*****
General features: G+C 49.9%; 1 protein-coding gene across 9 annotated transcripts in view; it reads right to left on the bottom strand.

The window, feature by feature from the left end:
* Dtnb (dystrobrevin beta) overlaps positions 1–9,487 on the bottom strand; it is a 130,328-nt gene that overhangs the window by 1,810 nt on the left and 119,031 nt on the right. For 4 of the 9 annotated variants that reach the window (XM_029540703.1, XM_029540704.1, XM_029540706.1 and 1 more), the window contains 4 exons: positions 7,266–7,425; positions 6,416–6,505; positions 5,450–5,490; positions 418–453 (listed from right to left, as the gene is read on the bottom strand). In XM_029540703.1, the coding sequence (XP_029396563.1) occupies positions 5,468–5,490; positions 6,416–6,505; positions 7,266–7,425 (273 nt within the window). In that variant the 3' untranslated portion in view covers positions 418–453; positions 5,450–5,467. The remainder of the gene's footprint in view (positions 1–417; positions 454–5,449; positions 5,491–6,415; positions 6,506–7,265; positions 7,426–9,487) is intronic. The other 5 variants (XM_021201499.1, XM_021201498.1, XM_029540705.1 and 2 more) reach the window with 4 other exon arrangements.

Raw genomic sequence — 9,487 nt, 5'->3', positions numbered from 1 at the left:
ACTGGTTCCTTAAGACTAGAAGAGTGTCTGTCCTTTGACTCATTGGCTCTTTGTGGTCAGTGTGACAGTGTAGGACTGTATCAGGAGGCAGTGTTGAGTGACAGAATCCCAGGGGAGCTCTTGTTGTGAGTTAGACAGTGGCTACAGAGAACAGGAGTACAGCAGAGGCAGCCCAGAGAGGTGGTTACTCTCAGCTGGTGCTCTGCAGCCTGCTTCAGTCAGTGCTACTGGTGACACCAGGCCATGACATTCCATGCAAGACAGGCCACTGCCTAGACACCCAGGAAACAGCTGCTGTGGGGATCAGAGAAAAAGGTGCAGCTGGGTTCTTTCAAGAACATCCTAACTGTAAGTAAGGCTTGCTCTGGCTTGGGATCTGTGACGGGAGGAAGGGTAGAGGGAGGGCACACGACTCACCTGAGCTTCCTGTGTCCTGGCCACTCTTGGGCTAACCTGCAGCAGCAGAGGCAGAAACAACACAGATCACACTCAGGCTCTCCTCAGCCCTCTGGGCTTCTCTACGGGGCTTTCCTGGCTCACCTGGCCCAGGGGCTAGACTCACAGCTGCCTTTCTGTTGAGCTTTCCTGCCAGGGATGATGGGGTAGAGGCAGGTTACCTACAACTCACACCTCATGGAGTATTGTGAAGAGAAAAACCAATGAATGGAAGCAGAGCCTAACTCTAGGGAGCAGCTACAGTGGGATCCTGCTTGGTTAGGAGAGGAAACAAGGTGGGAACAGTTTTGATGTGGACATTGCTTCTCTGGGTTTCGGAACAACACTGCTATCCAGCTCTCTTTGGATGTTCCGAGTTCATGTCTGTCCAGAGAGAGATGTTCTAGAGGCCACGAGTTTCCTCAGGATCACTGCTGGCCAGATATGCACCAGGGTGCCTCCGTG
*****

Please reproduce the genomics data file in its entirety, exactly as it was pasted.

General features: G+C 49.9%; 1 protein-coding gene across 9 annotated transcripts in view; it reads right to left on the bottom strand.

The window, feature by feature from the left end:
* Dtnb (dystrobrevin beta) overlaps positions 1–9,487 on the bottom strand; it is a 130,328-nt gene that overhangs the window by 1,810 nt on the left and 119,031 nt on the right. For 4 of the 9 annotated variants that reach the window (XM_029540703.1, XM_029540704.1, XM_029540706.1 and 1 more), the window contains 4 exons: positions 7,266–7,425; positions 6,416–6,505; positions 5,450–5,490; positions 418–453 (listed from right to left, as the gene is read on the bottom strand). In XM_029540703.1, the coding sequence (XP_029396563.1) occupies positions 5,468–5,490; positions 6,416–6,505; positions 7,266–7,425 (273 nt within the window). In that variant the 3' untranslated portion in view covers positions 418–453; positions 5,450–5,467. The remainder of the gene's footprint in view (positions 1–417; positions 454–5,449; positions 5,491–6,415; positions 6,506–7,265; positions 7,426–9,487) is intronic. The other 5 variants (XM_021201499.1, XM_021201498.1, XM_029540705.1 and 2 more) reach the window with 4 other exon arrangements.

Raw genomic sequence — 9,487 nt, 5'->3', positions numbered from 1 at the left:
ACTGGTTCCTTAAGACTAGAAGAGTGTCTGTCCTTTGACTCATTGGCTCTTTGTGGTCAGTGTGACAGTGTAGGACTGTATCAGGAGGCAGTGTTGAGTGACAGAATCCCAGGGGAGCTCTTGTTGTGAGTTAGACAGTGGCTACAGAGAACAGGAGTACAGCAGAGGCAGCCCAGAGAGGTGGTTACTCTCAGCTGGTGCTCTGCAGCCTGCTTCAGTCAGTGCTACTGGTGACACCAGGCCATGACATTCCATGCAAGACAGGCCACTGCCTAGACACCCAGGAAACAGCTGCTGTGGGGATCAGAGAAAAAGGTGCAGCTGGGTTCTTTCAAGAACATCCTAACTGTAAGTAAGGCTTGCTCTGGCTTGGGATCTGTGACGGGAGGAAGGGTAGAGGGAGGGCACACGACTCACCTGAGCTTCCTGTGTCCTGGCCACTCTTGGGCTAACCTGCAGCAGCAGAGGCAGAAACAACACAGATCACACTCAGGCTCTCCTCAGCCCTCTGGGCTTCTCTACGGGGCTTTCCTGGCTCACCTGGCCCAGGGGCTAGACTCACAGCTGCCTTTCTGTTGAGCTTTCCTGCCAGGGATGATGGGGTAGAGGCAGGTTACCTACAACTCACACCTCATGGAGTATTGTGAAGAGAAAAACCAATGAATGGAAGCAGAGCCTAACTCTAGGGAGCAGCTACAGTGGGATCCTGCTTGGTTAGGAGAGGAAACAAGGTGGGAACAGTTTTGATGTGGACATTGCTTCTCTGGGTTTCGGAACAACACTGCTATCCAGCTCTCTTTGGATGTTCCGAGTTCATGTCTGTCCAGAGAGAGATGTTCTAGAGGCCACGAGTTTCCTCAGGATCACTGCTGGCCAGATATGCACCAGGGTGCCTCCGTG